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Coronavirus (Covid-19)

Washington imposes travel ban, quarantines

Jack Burton



PHOTO: Traditional Building Magazine

In a dramatic reversal, the Trump administration yesterday announced severe travel restrictions and quarantines that officials say are meant to limit the spread of the Wuhan Coronavirus. The move is an about-face after the government initially downplayed the potential risks.

The administration declared a national public health emergency and, from tomorrow at 5pm, will bar all non-citizens who recently visited China from entering the United States.

The Secretary for Health and Human Services says the administration is establishing mandatory quarantines for all Americans who visited China’s Hubei province within the past 14 days, and requiring screening and self-quarantines for all other Americans who recently visited China.

The new measures, which appear unprecedented on such a scale, are part of the rapidly evolving and occasionally disjointed international approach to the growing health scare, partly because officials are learning that the virus is much harder to detect than initially thought and can be transmitted by people who show no symptoms. New cases were reported Friday in the United Kingdom and Russia, and Canada confirmed its fourth case.

Robert Redfield, director of the Centers for Disease Control and Prevention, sought to reassure the public:

“This is a serious health situation in China, but I want to emphasize that the risk to the American public currently is low. Our goal is to do all we can do to keep it that way. Right now, there’s a lot of unknowns.”

Officials say the new restrictions are temporary but did not say when they might be lifted. Meanwhile, major US airlines that travel to China, American Airlines, United Airlines and Delta, announced they are suspending flights to the country, in some cases until late March. The length of these cancellations shows governments and businesses are preparing for much longer-term interruptions than initially thought, raising the possibility of a sizable impact on the global economy. Many Chinese businesses remain closed, and China is a top trading partner of a number of countries.

Anthony Fauci, director of the National Institute of Allergy and Infectious Diseases, says that the process for testing people for the coronavirus has proven very imprecise and this is one of the reasons for the aggressive US response.

“We still have a low risk to the American public, but we want to keep it at a low risk. There “are so many unknowns here.”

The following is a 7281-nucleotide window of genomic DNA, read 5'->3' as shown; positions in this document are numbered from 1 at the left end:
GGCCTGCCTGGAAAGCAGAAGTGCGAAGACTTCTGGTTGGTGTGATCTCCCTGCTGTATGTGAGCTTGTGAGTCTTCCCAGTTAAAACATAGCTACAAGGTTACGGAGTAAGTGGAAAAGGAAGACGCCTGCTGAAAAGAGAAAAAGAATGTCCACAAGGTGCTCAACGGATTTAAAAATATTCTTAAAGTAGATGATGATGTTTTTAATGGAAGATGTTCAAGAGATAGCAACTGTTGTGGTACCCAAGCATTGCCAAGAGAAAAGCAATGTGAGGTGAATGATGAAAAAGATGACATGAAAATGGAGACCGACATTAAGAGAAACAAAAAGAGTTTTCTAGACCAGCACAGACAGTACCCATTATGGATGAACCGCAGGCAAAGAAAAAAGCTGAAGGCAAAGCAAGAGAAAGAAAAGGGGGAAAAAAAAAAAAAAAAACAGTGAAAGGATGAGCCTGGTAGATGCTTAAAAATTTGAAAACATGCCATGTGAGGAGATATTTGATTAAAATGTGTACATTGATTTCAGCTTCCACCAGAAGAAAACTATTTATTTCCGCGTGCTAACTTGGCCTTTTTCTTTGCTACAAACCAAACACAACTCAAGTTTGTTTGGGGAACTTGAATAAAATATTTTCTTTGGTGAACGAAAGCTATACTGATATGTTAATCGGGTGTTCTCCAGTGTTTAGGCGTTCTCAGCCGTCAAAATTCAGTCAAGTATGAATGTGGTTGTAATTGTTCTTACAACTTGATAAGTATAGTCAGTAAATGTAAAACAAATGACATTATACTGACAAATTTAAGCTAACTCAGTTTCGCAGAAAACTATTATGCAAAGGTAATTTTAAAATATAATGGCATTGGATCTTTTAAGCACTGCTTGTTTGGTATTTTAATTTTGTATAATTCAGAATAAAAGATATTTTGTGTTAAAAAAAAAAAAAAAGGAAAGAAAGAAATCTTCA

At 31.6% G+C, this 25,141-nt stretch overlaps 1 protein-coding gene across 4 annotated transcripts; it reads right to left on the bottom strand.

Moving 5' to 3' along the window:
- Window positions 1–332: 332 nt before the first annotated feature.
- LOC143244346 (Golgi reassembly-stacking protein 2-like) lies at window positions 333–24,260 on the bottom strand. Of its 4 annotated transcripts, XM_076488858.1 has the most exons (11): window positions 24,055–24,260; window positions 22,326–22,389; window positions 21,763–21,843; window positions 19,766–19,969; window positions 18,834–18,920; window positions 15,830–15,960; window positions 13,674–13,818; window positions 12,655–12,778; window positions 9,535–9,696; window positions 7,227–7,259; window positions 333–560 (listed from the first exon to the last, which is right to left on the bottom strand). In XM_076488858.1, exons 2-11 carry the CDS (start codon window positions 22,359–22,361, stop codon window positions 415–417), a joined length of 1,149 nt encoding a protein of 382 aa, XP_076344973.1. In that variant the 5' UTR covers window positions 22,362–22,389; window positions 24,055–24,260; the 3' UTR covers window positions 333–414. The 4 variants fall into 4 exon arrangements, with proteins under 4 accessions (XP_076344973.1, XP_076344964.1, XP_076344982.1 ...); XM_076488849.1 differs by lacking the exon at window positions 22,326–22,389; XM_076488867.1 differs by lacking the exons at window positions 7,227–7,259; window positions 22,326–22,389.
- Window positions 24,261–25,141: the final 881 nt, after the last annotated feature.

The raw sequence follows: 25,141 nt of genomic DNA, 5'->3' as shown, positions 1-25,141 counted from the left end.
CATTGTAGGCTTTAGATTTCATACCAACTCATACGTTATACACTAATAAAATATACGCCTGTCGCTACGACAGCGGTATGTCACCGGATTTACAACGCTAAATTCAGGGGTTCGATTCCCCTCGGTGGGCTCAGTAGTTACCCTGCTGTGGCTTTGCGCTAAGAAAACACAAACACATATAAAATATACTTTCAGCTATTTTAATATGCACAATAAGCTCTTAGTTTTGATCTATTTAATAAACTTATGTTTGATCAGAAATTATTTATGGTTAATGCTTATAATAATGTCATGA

The coronavirus emerged in China in early December, and so far has killed 259 people, all in China, and infected more than 9,800 people in at least 24 countries. There have been more than 100 cases reported outside of China, including 20 in Thailand. At least 12 people with the virus have not recently traveled to China and were infected by other people.

The number of confirmed cases has surpassed the SARS outbreak of 2002-03, but the new virus appears less deadly. Studies have estimated that each infected person spreads the virus to two to three other people.

On Thursday, the US State Department issued a “do not travel” advisory for China, the department’s highest warning level, which previously had only been in place for the Hubei province where the outbreak began.

President Donald Trump himself so far has remained uncharacteristically muted on the coronavirus and praised China’s response to the outbreak. On Wednesday, he tweeted out photos of his Situation Room briefing and said his administration was “working closely with China” to contain the outbreak.


SOURCE: The Washington Post


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Jack Burton is an American writer, broadcaster, linguist and journalist who has lived in Asia since 1987. A native of the state of Georgia, he attended the The University of Georgia's Henry Grady School of Journalism, which hands out journalism's prestigious Peabody Awards. His works have appeared in The China Post, The South China Morning Post, The International Herald Tribune and many magazines throughout Asia and the world. He is fluent in Mandarin and has appeared on television and radio for decades in Taiwan, Mainland China, Hong Kong and Macau.

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